[R-sig-ME] How to extract and understand heterogeneous variances in mixed-effects models

Daniel Hammarström Daniel.Hammarstrom at inn.no
Mon Mar 5 16:39:45 CET 2018

Hi all!

Being my first question to the R-sig-mixed-models mailing list I'm hoping that it is not off-topic.   

I'm fitting a model where I want to allow for heterogeneous variances over a grouping variable in the data. The purpose of the model is to estimate the stability of gene expression and I'm planning to do this using the method described in Serrano et al. 2011. They propose modeling gene expression as the dependent variable, gene ID and experimental grouping variables as fixed effects and the interaction between gene ID and grouping as a random effect. Additional random-effect terms are added to the model to estimate random variation due to e.g. each biological sample etc. The random effect of each gene x grouping is regarded as "bias", deviation from the gene x group average. Additionally, residual variance is estimated and the stability measure is called mean square error (MSE). MSE is calculated as: MSE = bias^2 + variance. The maximum MSE for each gene is regarded as the gene-specific stability measure. A more stable gene would in theory deviate less and show less variance.

Serrano et al. 2011 fits models "using the MIXED procedure of the SAS/STAT statistical package". When trying to implement the method in R I've resorted to nlme::lme function as we can fit models with heterogeneous variances specifying this in varIdent(form = ~1|someGroup).  

I've formulated a model with (what I believe are) crossed random effects and heterogeneous variances over a grouping variable. The random effects are treatment X gene interaction  (a vector made with interaction() containing treatment and gene ID specified as INTERACT below) and subject representing the ID of participants in the study. The weights-argument is specified using the varIdent() function where the grouping variable is the same INTERACT-variable as in the random-effects part. 

The model: 

m1 <- lme(expression ~ gene + treatment, 
           random = list(one1 = pdIdent(~ INTERACT -1),  
                         one2 = pdIdent(~ subject -1)),
           weights = varIdent(form = ~ 1|INTERACT), 
           data = data, method = "ML")

To replicate the method proposed by Serrano et al., the method is set to maximum likelihood.

Reading the literature, the estimated variance parameters from the model "represent the ratio between the standard deviations of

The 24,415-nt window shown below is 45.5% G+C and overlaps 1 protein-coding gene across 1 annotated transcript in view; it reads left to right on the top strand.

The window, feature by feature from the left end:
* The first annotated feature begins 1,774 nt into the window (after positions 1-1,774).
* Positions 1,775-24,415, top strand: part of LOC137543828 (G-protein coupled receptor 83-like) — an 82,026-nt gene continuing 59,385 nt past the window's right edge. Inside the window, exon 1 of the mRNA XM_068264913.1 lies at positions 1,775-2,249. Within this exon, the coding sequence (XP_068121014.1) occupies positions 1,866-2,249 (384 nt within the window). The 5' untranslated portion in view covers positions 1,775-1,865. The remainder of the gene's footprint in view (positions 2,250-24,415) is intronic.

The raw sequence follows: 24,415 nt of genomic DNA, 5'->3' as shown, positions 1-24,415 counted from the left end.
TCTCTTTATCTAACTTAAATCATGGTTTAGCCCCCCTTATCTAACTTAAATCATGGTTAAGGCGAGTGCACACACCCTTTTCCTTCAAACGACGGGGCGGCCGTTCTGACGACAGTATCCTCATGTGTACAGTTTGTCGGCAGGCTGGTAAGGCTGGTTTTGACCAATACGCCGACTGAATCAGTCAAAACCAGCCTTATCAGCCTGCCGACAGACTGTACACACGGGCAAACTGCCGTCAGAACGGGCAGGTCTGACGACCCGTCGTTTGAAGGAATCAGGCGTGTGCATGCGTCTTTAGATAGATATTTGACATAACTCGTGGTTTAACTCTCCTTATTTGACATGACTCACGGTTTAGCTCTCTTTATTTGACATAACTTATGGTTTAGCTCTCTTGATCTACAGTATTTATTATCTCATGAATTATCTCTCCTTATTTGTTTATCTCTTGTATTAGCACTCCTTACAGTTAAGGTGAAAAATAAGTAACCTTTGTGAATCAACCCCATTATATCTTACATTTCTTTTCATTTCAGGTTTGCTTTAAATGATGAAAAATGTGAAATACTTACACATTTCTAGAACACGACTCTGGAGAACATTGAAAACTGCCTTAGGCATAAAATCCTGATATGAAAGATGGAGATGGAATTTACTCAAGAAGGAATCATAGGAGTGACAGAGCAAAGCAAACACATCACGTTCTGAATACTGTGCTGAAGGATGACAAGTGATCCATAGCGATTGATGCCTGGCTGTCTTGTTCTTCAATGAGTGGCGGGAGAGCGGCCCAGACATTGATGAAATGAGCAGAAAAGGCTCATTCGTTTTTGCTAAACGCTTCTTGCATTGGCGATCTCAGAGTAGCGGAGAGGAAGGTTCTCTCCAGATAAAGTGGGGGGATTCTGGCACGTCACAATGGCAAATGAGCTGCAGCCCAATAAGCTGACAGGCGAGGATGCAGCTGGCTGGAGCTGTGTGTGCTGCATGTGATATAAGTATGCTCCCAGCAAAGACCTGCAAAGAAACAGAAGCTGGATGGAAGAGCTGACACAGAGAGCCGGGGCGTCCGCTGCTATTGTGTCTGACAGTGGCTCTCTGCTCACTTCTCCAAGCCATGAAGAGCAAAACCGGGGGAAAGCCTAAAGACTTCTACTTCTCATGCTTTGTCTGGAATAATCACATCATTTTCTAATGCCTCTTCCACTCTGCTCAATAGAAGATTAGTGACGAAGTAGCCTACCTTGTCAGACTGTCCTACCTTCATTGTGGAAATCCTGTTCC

the lth stratum and the first stratum" (Pinheiro & Bates 2000, p. 209). So here comes my questions regarding varIdent (1) and the crossed random effects (2):

1. Am I right when retrieving the group specific variances as:
`m1$sigma^2 * coef(m1$modelStruct$varStruct, uncons = FALSE)^2`    
with the variance for the reference level being `m1$sigma^2 * 1`?

And a follow up question, how are one to understand the group specific variances? Are they "estimated" or "observed"? I guess my question boils down to: what assumptions are made when accepting strata-specific variances?

2. Are my crossed random effects correct (forgive me! a classic question, I know)? My understanding of the method in Gałecki & Burzykowski 2013 (p. 478) is that n variables with all values set to 1 are added to the data.frame

`data <- within(data, one1 <- one2 <- (...) <- one_n <- 1L)`

"crossed" random intercepts can then be added to the model by

`random = list(one1 = pdIdent(~ RANDOMFACTOR1 -1), one2 = pdIdent(~ RANDOMFACTOR2 -1))`

Am I right to understand that this is the analog random-effects structure to lmer's:
`fixed-effect + (1|RANDOMFACTOR1) + (1|RANDOMFACTOR2)

Thanks in advance for all feedback!
Best regards, Daniel

Pinheiro, J. & Bates, D. 2000 Mixed-Effects Models in S and S-PLUS, Springer-Verlag New York
Gałecki, A. & Burzykowski, T. 2013 Linear Mixed-Effects Models Using R, Springer-Verlag New York 
Serrano et al. 2011 Use of Maximum Likelihood-Mixed Models to select stable reference genes: a case of heat stress response in sheep. BMC Molecular Biology 2011 12:36. https://doi.org/10.1186/1471-2199-12-36

More information about the R-sig-mixed-models mailing list